Rafi M. Goldberg

Washington, DC


Master's Thesis

Students in the Master of Public Policy degree program at Georgetown University must complete a thesis that makes an original contribution to academic literature through research and quantitative analysis. Rafi used this requirement as an opportunity to pursue his interest in the role of communications technology in enhancing societal well-being. In his thesis, “Broadband Use and Civic Engagement,” Rafi finds evidence that high-speed Internet use may lead to increased rates of volunteerism, voter registration, political discussion, and charitable giving. This yearlong capstone project provided valuable research experience to complement Rafi's coursework, and required him to review a wide range of existing literature and make extensive use of StataCorp LP's Stata® data analysis software.

Results table from Rafi's thesis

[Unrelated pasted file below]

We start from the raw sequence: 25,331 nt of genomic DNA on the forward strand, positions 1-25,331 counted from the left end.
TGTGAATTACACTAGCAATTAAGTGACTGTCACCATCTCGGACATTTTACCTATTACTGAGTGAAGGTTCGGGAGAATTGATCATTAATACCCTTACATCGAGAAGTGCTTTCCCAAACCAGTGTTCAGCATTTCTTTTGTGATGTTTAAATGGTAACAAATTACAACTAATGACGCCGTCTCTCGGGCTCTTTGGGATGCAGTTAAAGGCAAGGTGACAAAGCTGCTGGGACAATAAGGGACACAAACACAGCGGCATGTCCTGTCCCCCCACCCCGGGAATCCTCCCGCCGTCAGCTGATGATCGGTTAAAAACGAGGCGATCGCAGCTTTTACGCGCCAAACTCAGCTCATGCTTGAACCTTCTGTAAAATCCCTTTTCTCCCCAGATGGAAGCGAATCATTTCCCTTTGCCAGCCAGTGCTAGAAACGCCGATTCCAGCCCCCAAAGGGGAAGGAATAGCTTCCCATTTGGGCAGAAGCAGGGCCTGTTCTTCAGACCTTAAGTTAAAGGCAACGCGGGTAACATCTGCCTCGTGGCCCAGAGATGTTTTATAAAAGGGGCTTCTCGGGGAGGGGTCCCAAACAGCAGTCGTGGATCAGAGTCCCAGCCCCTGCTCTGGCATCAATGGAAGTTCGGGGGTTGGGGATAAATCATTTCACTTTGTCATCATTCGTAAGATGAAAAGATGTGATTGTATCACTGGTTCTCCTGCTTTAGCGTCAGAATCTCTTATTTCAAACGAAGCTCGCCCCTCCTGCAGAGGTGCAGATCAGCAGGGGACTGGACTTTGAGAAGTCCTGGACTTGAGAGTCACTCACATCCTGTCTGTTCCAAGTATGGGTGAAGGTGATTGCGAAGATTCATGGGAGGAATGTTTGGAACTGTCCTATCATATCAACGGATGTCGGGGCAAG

Abstract: In recent years, federal and state governments have placed strong emphasis on building out broadband Internet connections in the United States. Given the technological capabilities associated with high-speed Internet, and the opportunities for civic engagement that exist online, I examine whether broadband Internet results in a citizenry that is more aware of, and involved with, community and political affairs. Through quantitative analysis of data from the Pew Internet & American Life Project, I find positive correlations between broadband use — as measured by household broadband connections, blogging, using social networking sites, and getting news online — and several indicators of civic engagement. In particular, broadband is well suited to enhancing activities that are predicated on access to sufficient information, such as discussing politics or registering to vote. It does not, however, affect more fundamental perceptions such as perceived ability to make a difference in one's community. Overall, there is ample evidence to further support the theory that high-speed Internet, both in terms of the physical presence of a connection and the applications it enables, has a positive impact on the extent to which Americans participate in civic life. My findings suggest that widespread deployment of broadband infrastructure can help support democratic institutions and enrich communities.